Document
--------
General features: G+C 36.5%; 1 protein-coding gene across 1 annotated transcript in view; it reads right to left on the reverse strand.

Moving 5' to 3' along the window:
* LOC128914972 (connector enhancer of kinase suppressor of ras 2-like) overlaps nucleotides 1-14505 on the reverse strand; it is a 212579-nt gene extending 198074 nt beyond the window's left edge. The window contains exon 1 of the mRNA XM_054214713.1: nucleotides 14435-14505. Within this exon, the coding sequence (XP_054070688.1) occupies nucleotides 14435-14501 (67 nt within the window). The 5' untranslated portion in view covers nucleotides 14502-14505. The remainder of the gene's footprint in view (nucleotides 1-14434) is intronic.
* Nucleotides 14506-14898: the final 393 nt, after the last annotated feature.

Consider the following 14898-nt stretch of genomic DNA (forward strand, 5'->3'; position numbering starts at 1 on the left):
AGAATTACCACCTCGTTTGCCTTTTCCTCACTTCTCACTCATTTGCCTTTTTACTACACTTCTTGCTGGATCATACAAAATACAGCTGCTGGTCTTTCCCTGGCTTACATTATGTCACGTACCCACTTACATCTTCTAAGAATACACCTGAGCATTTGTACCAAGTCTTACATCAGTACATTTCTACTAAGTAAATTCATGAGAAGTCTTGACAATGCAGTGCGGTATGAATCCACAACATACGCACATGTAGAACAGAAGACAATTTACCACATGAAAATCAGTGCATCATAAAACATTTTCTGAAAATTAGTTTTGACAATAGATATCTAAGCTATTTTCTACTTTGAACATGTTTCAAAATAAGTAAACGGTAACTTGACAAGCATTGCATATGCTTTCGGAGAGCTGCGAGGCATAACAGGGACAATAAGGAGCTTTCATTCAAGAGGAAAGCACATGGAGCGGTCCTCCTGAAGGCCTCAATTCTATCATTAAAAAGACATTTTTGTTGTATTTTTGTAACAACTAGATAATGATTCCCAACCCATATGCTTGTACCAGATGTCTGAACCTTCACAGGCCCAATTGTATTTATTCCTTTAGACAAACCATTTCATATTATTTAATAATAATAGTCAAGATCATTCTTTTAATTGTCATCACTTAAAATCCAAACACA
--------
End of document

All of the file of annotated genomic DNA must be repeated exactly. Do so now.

General features: G+C 36.5%; 1 protein-coding gene across 1 annotated transcript in view; it reads right to left on the reverse strand.

Moving 5' to 3' along the window:
* LOC128914972 (connector enhancer of kinase suppressor of ras 2-like) overlaps nucleotides 1-14505 on the reverse strand; it is a 212579-nt gene extending 198074 nt beyond the window's left edge. The window contains exon 1 of the mRNA XM_054214713.1: nucleotides 14435-14505. Within this exon, the coding sequence (XP_054070688.1) occupies nucleotides 14435-14501 (67 nt within the window). The 5' untranslated portion in view covers nucleotides 14502-14505. The remainder of the gene's footprint in view (nucleotides 1-14434) is intronic.
* Nucleotides 14506-14898: the final 393 nt, after the last annotated feature.

Consider the following 14898-nt stretch of genomic DNA (forward strand, 5'->3'; position numbering starts at 1 on the left):
AGAATTACCACCTCGTTTGCCTTTTCCTCACTTCTCACTCATTTGCCTTTTTACTACACTTCTTGCTGGATCATACAAAATACAGCTGCTGGTCTTTCCCTGGCTTACATTATGTCACGTACCCACTTACATCTTCTAAGAATACACCTGAGCATTTGTACCAAGTCTTACATCAGTACATTTCTACTAAGTAAATTCATGAGAAGTCTTGACAATGCAGTGCGGTATGAATCCACAACATACGCACATGTAGAACAGAAGACAATTTACCACATGAAAATCAGTGCATCATAAAACATTTTCTGAAAATTAGTTTTGACAATAGATATCTAAGCTATTTTCTACTTTGAACATGTTTCAAAATAAGTAAACGGTAACTTGACAAGCATTGCATATGCTTTCGGAGAGCTGCGAGGCATAACAGGGACAATAAGGAGCTTTCATTCAAGAGGAAAGCACATGGAGCGGTCCTCCTGAAGGCCTCAATTCTATCATTAAAAAGACATTTTTGTTGTATTTTTGTAACAACTAGATAATGATTCCCAACCCATATGCTTGTACCAGATGTCTGAACCTTCACAGGCCCAATTGTATTTATTCCTTTAGACAAACCATTTCATATTATTTAATAATAATAGTCAAGATCATTCTTTTAATTGTCATCACTTAAAATCCAAACACA